• PT Youtube
  • CW Facebook
  • CW Linkedin
  • CW Twitter
9/25/2018 | 2 MINUTE READ

Where to eat in the Big D, day or night

Facebook Share Icon LinkedIn Share Icon Twitter Share Icon Share by EMail icon Print Icon

You won’t go hungry in Dallas, thanks to an abundance and variety of food and restaurant choices.


Facebook Share Icon LinkedIn Share Icon Twitter Share Icon Share by EMail icon Print Icon

You won’t go hungry in Dallas, thanks to an abundance and variety of food and restaurant choices. The Omni Hotel, attached to the Kay Bailey Hutchison Convention Center, offers the closest dining, with seven well-reviewed restaurants including Bob’s Steak & Chop House, the southern style offerings of Texas Spice, The Owners Box Sports Bar & Grill, the Biergarten (a modern take on the classic German beer garden), Café Herrera with Tex-Mex fare, sushi and Korean offerings at Black Ship Little Katana, and Coal Vines, a landmark in Dallas, known for having the best New York-style pizza in the city.

Just steps away from the Omni Hotel is Bullion, a contemporary French restaurant with a great lounge, for dinner. Four blocks away from the Omni you’ll find Cindi’s NY Deli Restaurant and Bakery, at 306 S. Houston St., for a breakfast or lunch option. The Adolphus Hotel, located on Commerce Street, about six blocks from the convention center, offers the award-winning upscale French Room restaurant and the laid-back Rodeo Bar and Grill.

Take about a 10-minute walk from the convention center to the Main Street District in Downtown Dallas and you’ll find many options including the seafood spot Dallas Fish Market, CBD Provisions, a modern Texas brasserie serving comfort food, and Ravenna Italian Grille and Bar at 1155 S. Field St., known for its modern Italian food and late hours.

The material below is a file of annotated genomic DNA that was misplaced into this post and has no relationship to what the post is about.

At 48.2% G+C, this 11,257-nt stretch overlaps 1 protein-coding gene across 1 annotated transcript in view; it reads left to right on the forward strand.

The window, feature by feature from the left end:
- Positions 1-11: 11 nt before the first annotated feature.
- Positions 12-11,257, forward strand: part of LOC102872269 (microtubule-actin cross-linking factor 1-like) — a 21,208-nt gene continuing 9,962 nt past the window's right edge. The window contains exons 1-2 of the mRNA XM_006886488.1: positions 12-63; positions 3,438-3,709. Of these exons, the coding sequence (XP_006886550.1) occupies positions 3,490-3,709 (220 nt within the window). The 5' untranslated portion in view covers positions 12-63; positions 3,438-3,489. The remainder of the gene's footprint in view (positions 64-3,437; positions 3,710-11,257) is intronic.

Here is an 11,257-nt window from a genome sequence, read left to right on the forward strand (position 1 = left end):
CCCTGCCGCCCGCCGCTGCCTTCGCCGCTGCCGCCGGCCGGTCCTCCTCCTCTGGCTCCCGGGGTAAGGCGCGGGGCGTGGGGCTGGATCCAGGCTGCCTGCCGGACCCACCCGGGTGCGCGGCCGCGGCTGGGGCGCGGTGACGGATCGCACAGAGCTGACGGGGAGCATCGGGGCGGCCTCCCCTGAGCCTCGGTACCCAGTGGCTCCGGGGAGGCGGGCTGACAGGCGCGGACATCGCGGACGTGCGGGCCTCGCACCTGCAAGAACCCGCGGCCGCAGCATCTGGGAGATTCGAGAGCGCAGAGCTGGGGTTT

For those craving Mexican food, there’s Wild Salsa or Iron Cactus Mexican Grill and Margarita Bar, or a bit further, long-time Tex-Mex fixture El Fenix. If you prefer a burger, check out Chop House Burger, a “chill” hangout started by the same group that owns the Dallas Chop House, a steakhouse that is also on Main Street. Can’t get enough steak? Well, locals recommend the “ultimate” Texas steakhouse experience, Y.O. Ranch Steakhouse on Ross Ave., a Hill Country-inspired fine dining restaurant featuring elk, bison and more in a Western ambiance. For barbecue, there’s Sonny Bryan’s Smokehouse at 325 N. Saint Paul St. About 10 blocks farther to the northeast, Pecan Lodge gets good reviews for its barbeque.

If you do have a car or feel up to taking a shared ride or taxi, there are plenty of restaurants in the Uptown area, which is a little more than 3 miles from the convention center. McKinney Avenue in Uptown is where you’ll find lots of food options such as modern American dishes, tapas, pizza and more steakhouses. Get a true Texas night at The Katy Trail Ice House, a beer garden and restaurant located in the heart of Uptown on the Katy Trail, or visit The Rustic for southern cooking and live music.


  • Composites recycling becomes a necessity

    Boeing and Airbus each is generating as much as a 1 million lb of cured and uncured carbon fiber prepreg waste each year from 787 and A350 XWB production. If you include the entire supply chain for these planes, the total is closer to 4 million lb/year. And with the automotive industry poised to consume (and waste) more carbon fiber than ever, recycling of composite materials has become an absolute necessity. The technology is there, but the markets are not. Yet.

  • A critical market sector: Downhole composites in oil and gas

    Tremendous secrecy and non-disclosure has kept this profitable composites application out of the spotlight, while it has enabled the current shale oil energy boom.

  • Composites recycling: Gaining traction

    Recycling of carbon fiber, glass fiber and — at last — resins, is growing as new players enter the space.

Related Topics